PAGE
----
About this Research Topic
Technological advances in communications have fundamentally transformed opportunities for states to influence and manipulate the masses. Although current controversies over reported Russian interference in elections and Cambridge Analytica have dominated academic, political, and public discourse, for example, it is also clear that most, if not all, political actors, including liberal democratic governments and corporate persons, are employing new digital techniques aimed at manipulating and deceiving publics in the interest of acquiring greater control over populations. Evidence of such efforts can be found in the post-9/11 counter-intelligence operations revealed by Edward Snowden, in the activities of Brigade 77 (Britain’s military social media warriors), in the Atlantic Council’s Digital Forensics Lab, and in the work of Bellingcat. Google, Amazon, Facebook, Twitter, Alibaba, WeChat, and other major digital services, and social platforms have morphed into agents of personal data collection, analysis, marketization, and dissemination. These changes to private and public communication and their associated emerging threats raise critically important questions regarding the health and viability of common spaces and other public spheres in societies across the world.
In May 2018, Facebook assumed an additional role as an intelligence agent and announced its participation on the Atlantic Council intent to provide “real-time insights and updates on emerging threats and disinformation campaigns from around the world.” In the same month, Google shed its virtuous slogan, “Don’t be evil,” shortly before it announced its withdraw from a joint venture with the Pentagon to develop AI for new weapons and surveillance systems. In October of 2018, Amazon’s Jeff Bezos criticized Google’s move even while striving to cement a monopoly on the digital marketplace in pursuit of the Pentagon’s JEDI Cloud contract and while peddling its Orwellian listening devices (Echo and Alexa) to consumers. As public and private speech become increasingly surveilled and censored by algorithms and monitored by sensors and RFID chips embedded in structures both organic and material, the sheer pervasiveness of these technologies serves to restrict open discourse, and to eradicate privacy and human autonomy. Submissions to this section of the journal might consider some of the following possible approaches:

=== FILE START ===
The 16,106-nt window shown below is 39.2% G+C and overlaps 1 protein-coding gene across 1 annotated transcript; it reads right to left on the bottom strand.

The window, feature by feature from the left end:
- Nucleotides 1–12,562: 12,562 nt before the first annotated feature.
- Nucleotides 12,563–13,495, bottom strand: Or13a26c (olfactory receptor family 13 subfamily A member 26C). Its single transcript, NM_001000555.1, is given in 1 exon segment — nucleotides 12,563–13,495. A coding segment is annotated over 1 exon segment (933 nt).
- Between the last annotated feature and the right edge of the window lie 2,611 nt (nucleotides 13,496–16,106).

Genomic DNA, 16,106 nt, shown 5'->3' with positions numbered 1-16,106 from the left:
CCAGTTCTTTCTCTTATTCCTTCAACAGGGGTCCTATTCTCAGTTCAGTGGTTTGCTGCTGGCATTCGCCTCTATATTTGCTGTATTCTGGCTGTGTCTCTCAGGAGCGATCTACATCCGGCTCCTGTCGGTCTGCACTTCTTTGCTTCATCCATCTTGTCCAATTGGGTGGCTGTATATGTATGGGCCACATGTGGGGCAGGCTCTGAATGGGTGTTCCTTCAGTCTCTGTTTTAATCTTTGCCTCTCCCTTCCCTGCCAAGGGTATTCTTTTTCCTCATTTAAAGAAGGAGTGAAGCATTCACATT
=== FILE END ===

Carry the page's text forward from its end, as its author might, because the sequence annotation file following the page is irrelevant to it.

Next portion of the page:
• how strategies in manipulation and control are enacted through censorship, fabrication, intimidation, smearing, and/or coercion.
• how various and evolving communication technologies provide newer and more sophisticated tactics of manipulation.
• how surveillance and manipulation are intertwined.
• how institutions and organizations fund these activities.
• how rules of law and ethics are interpreted in societies employing digital manipulation
• how publics understand and contend with these manipulations and impositions
Keywords: Digital media, ideology, manipulation, propaganda, cultural conditioning
Important Note: All contributions to this Research Topic must be within the scope of the section and journal to which they are submitted, as defined in their mission statements. Frontiers reserves the right to guide an out-of-scope manuscript to a more suitable section or journal at any stage of peer review.